“What are you doing here?” She blurted. “You’re not supposed to be here.” A hint of a pause. “No, that’s not what I mean. Why are you here?”
I understood her questions, her confusion, her mixed emotions. They were the same as mine. Depressed, self conscious (by the way, my keyboard is dying and some of the keys don’t work anymore, like the hyphen), uncertain, lonely. What could I say? I value my dogs more than I value the education of children in a society that values neither? My dogs are worth more than your children because I have more faith in my dogs being better people than I have faith that your children won’t grow up to be meth addicts, drunks, and abusive, like their elders? I had nothing to say, so I just smiled, and said ‘Good morning’. What could I say?
I learned that those who admire the traveler for leaving are often the same people who would never dream of leaving the comfort of the familiar, but, boy, are they ready to be mean to those who go and come again. It was a hollow sort of welcome, and the beginning of a very fretful time.
I worked part time as a substitute teacher. Education in the United States is reason to pray. The local paper ran one of my letters to the editor: When are parents, teachers, administrators, and other adults going to make children accountable for their behavior?, I asked. If kids do not have proper social skills, they should not be allowed to participate in social privileges such as public schools. Give them three chances, then, if they still act out, drop them off wherever their adults are, be that the job site, the bar, or the local prison. Let their adults take responsibility for the behavior of the young, and let teachers do what they are called to do: teach.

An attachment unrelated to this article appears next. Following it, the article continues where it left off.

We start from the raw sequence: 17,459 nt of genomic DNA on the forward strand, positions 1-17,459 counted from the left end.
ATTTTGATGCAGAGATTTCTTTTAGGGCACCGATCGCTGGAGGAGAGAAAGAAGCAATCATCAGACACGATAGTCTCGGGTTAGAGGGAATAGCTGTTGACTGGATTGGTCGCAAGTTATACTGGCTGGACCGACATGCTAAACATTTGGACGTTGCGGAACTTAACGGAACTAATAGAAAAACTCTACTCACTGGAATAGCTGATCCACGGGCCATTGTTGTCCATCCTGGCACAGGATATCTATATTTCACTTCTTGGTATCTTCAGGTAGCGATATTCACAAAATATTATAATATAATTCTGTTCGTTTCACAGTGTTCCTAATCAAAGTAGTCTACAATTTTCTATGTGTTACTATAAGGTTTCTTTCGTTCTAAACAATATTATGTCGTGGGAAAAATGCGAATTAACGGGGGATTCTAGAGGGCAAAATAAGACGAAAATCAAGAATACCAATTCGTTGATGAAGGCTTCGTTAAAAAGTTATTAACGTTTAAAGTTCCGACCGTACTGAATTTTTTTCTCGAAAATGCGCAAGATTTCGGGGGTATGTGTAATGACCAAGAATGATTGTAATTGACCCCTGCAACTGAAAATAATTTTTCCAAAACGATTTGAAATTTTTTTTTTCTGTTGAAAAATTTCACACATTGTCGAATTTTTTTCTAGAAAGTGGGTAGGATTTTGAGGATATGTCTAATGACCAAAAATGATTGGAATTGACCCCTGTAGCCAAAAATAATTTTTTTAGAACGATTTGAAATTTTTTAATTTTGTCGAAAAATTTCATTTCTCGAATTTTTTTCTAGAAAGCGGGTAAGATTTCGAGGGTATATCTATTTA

I received an anonymous thank you letter, admiring my courage for daring to speak what so many feel. They remained anonymous, lest the local regional school administration find out who they are, and take recriminations out on their students.
I also got a call one day from my employer. She had received word that “language” had been used in my class. Yes, indeed, there was language. Lots of it. One of the students who would have been happier in a psych unit was having a day. The student and her posse used lots of language, at high volume, for about fifty minutes straight. I had been informed that one of the security guards had been dismissed, so please do not ask for help unless it involves blood, guts, or broken bones. Profanity qualifies as neither. When I flat out told my employer that I wasn’t the one who said, “….”, the phone went dead silent. She was put out when I spoke candidly with her.
Students in the district where I was working learned some words early on. And I heard it first thing out of my car in the pre K parking lot, and last thing at the end of the day in the high school parking lot. Apparently, though, my employer was unfamiliar with the daily usage of the word.
What am I doing here?